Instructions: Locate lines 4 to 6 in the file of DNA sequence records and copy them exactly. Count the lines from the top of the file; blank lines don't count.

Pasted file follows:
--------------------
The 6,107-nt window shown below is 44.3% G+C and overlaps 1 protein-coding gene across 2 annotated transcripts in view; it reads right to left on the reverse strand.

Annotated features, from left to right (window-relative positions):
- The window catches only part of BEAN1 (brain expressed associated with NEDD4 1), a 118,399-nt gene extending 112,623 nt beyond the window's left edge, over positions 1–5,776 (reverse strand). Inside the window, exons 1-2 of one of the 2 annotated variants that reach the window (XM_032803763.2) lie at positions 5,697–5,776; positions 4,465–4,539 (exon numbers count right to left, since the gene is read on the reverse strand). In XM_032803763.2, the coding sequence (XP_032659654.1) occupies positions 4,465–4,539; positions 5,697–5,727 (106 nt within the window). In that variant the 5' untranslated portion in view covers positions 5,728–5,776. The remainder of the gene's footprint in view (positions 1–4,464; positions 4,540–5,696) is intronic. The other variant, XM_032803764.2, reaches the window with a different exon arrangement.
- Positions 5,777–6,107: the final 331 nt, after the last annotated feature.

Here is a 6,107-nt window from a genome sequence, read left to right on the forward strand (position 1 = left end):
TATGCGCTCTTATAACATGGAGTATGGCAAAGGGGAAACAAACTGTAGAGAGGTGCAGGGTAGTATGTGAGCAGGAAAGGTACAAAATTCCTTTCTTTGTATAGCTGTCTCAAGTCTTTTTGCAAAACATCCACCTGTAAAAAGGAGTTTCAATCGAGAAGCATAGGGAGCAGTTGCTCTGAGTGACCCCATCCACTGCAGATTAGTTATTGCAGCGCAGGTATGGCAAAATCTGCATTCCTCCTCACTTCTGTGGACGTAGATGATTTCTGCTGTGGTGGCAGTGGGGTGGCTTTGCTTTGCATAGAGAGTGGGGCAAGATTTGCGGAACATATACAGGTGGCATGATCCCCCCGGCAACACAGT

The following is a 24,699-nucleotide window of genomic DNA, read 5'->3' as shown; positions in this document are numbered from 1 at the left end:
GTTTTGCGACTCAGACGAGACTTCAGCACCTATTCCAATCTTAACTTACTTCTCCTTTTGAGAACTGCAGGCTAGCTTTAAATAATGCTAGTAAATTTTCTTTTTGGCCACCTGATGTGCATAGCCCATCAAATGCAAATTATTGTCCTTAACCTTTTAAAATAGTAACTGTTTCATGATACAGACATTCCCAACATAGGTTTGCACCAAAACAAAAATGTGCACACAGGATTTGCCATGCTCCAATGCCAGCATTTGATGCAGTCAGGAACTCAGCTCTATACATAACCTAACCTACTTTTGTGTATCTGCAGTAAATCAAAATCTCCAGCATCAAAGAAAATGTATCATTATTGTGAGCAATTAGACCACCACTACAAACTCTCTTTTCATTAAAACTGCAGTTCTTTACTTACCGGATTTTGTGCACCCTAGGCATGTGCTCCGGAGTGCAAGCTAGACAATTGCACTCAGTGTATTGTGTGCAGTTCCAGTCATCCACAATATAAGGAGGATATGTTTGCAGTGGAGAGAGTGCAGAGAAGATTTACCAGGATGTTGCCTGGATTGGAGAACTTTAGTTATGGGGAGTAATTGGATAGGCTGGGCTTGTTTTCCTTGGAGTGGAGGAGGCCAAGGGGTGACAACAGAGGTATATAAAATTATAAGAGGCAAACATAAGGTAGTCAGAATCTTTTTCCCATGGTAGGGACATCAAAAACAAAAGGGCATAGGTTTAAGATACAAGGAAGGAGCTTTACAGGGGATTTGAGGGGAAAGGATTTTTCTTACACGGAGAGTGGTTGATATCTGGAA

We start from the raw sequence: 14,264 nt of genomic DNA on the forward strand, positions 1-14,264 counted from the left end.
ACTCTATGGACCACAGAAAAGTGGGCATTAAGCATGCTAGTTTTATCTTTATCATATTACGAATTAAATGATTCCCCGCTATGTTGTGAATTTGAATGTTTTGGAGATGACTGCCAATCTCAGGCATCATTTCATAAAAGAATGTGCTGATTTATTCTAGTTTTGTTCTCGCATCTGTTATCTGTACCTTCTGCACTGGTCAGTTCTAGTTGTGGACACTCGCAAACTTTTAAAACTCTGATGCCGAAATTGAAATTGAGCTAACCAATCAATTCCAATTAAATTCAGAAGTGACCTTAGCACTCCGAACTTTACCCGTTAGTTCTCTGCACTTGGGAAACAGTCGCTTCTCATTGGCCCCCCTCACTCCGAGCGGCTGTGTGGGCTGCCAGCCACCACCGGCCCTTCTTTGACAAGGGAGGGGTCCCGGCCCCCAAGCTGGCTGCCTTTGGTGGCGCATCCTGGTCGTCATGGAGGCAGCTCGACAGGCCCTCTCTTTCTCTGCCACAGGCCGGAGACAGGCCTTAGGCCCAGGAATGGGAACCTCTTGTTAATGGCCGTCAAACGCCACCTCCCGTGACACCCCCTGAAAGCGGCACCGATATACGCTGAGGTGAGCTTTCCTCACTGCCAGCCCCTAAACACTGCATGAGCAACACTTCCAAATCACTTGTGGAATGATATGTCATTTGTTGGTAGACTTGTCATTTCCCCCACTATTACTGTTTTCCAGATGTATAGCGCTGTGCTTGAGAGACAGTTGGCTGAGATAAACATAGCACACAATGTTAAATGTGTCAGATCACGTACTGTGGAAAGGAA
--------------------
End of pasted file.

- Positions 5,777–6,107: the final 331 nt, after the last annotated feature.

Here is a 6,107-nt window from a genome sequence, read left to right on the forward strand (position 1 = left end):
TATGCGCTCTTATAACATGGAGTATGGCAAAGGGGAAACAAACTGTAGAGAGGTGCAGGGTAGTATGTGAGCAGGAAAGGTACAAAATTCCTTTCTTTGTATAGCTGTCTCAAGTCTTTTTGCAAAACATCCACCTGTAAAAAGGAGTTTCAATCGAGAAGCATAGGGAGCAGTTGCTCTGAGTGACCCCATCCACTGCAGATTAGTTATTGCAGCGCAGGTATGGCAAAATCTGCATTCCTCCTCACTTCTGTGGACGTAGATGATTTCTGCTGTGGTGGCAGTGGGGTGGCTTTGCTTTGCATAGAGAGTGGGGCAAGATTTGCGGAACATATACAGGTGGCATGATCCCCCCGGCAACACAGT